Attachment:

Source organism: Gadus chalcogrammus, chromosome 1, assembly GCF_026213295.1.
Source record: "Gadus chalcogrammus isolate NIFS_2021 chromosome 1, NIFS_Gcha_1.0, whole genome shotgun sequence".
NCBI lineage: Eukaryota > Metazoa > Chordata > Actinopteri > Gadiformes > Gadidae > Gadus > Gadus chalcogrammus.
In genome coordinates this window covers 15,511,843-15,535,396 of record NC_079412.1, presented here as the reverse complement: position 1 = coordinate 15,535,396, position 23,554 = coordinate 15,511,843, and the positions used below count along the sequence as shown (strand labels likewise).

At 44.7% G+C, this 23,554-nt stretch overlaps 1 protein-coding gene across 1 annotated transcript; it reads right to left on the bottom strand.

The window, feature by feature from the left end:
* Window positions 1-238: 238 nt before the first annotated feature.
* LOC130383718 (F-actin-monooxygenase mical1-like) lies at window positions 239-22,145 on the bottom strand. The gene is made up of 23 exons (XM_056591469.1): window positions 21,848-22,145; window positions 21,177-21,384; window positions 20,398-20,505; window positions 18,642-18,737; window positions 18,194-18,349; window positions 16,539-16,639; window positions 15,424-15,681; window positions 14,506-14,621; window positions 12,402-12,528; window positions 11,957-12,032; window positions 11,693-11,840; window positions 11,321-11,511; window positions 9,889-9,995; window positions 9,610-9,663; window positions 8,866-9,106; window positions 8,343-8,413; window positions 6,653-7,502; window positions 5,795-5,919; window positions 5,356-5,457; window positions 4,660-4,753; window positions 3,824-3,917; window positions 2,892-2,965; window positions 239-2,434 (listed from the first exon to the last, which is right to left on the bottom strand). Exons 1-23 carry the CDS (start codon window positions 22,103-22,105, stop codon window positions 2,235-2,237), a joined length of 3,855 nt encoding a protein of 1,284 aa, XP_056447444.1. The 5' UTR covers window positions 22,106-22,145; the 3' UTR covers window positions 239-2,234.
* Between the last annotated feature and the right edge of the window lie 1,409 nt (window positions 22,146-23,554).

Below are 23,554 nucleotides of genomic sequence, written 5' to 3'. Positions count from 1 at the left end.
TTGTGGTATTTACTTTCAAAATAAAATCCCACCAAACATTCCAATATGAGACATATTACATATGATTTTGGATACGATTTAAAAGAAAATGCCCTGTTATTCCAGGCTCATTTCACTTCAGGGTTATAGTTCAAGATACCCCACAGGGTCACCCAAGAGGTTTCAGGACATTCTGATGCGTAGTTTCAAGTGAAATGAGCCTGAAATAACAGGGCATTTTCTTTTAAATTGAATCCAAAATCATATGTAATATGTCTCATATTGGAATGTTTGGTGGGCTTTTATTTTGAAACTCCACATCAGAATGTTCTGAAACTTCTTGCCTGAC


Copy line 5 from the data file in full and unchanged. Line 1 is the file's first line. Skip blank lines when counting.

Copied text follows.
At 44.7% G+C, this 23,554-nt stretch overlaps 1 protein-coding gene across 1 annotated transcript; it reads right to left on the bottom strand.